Five heroic Cuban men are in U.S. jails today as political prisoners serving long sentences because they infiltrated CIA-commando contra armies operating on U.S. soil that are plotting and carrying out right-wing terrorist attacks against Cuba.

These political prisoners—the Cuban Five—deserve our support.

The Cuban Revolution could not have withstood U.S. attack without organizing and arming the population for collective defense of the island nation.

As a result of defending this liberated turf, this common ground, the Cuban Revolution has been able to accomplish what the richest capitalist countries in the world will not do and cannot do:

The revolution guarantees free health care for all, free education for all, jobs for all and affordable housing.

This is in spite of the almost $90 billion Cuba has lost due to the blockade, an illegal act of war. Today the U.S. is tightening the noose of this blockade. Let us raise our voices as one to demand an end to the U.S. blockade of Cuba.

Brazilian liberation theologian Frei Betto interviewed Cuban revolutionary leader Fidel Castro at length about Marxism and liberation theology.

Fidel, who was raised Catholic, said about references to Jesus of Nazareth multiplying the fish and loaves to feed the people:

“That is precisely what we want to do with the revolution and socialism: multiply the fish and the loaves to feed the people; multiply the schools, teachers, hospitals and doctors; multiply the factories, the fields under cultivation and the jobs; multiply industrial and agricultural productivity; and multiply the research centers and the number of scientific research projects for the same purpose.”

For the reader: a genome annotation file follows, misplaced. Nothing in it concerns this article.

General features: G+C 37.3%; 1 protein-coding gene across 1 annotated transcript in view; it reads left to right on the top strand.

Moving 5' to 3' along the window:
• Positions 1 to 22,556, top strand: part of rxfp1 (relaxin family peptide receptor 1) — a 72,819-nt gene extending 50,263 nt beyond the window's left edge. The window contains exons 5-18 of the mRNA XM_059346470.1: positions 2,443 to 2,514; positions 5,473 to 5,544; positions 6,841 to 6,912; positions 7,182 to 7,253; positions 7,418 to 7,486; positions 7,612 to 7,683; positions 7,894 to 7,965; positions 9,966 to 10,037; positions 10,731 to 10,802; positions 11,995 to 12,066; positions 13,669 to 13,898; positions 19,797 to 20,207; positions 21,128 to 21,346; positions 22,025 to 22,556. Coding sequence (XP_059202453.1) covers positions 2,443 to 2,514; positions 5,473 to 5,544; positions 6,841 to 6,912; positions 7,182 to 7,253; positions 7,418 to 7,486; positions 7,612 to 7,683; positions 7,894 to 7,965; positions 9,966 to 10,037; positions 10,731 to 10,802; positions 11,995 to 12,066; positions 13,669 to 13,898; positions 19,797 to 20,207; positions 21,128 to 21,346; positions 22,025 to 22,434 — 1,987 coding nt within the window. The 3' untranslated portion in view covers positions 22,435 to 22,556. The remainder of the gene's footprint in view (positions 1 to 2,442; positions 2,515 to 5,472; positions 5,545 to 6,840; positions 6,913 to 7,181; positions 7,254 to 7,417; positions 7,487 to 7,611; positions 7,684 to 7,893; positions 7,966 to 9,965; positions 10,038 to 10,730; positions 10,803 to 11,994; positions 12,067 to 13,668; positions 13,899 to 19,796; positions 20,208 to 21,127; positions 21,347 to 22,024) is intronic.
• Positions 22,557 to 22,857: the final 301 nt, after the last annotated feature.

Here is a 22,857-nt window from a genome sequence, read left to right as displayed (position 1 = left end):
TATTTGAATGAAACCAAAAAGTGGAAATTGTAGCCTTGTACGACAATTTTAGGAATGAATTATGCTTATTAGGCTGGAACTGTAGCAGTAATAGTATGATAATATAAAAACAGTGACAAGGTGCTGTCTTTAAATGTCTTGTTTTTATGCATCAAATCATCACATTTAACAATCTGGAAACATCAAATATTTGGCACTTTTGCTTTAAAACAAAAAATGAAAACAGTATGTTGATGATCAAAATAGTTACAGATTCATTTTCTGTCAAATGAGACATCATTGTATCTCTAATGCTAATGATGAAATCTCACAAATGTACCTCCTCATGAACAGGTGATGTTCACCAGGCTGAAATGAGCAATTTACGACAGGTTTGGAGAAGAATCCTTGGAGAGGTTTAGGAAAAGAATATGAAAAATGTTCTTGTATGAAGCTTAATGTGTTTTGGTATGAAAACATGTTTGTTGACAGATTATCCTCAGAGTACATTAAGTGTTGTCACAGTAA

Fidel noted the parable of the man who paid some farm workers one denarius for a full day’s work; to others one denarius for half a day’s work; and yet others one denarius for half an afternoon’s work.

Fidel said, “The parable implies a criticism of those who didn’t agree with that distribution. I believe that it is precisely a communist formula; it goes beyond what we say in socialism, because in socialism each should be paid according to [their] capacity and work, while the communist formula is to give to each according to [their] needs.”

Fidel added that Karl Marx could have subscribed to the Sermon on the Mount in which Jesus reportedly said, “Blessed are those who hunger and thirst for righteousness, for they shall be satisfied.”

Fidel said it is obvious that—no matter how you interpret the meaning of the words “eye of a needle”—”Jesus didn’t offer the kingdom of heaven to the rich; he really offered it to the poor.”

Frei Betto asked the Cuban leader about two concepts that he said cause some Christians some difficulty: the concept of class hatred and the concept of class struggle.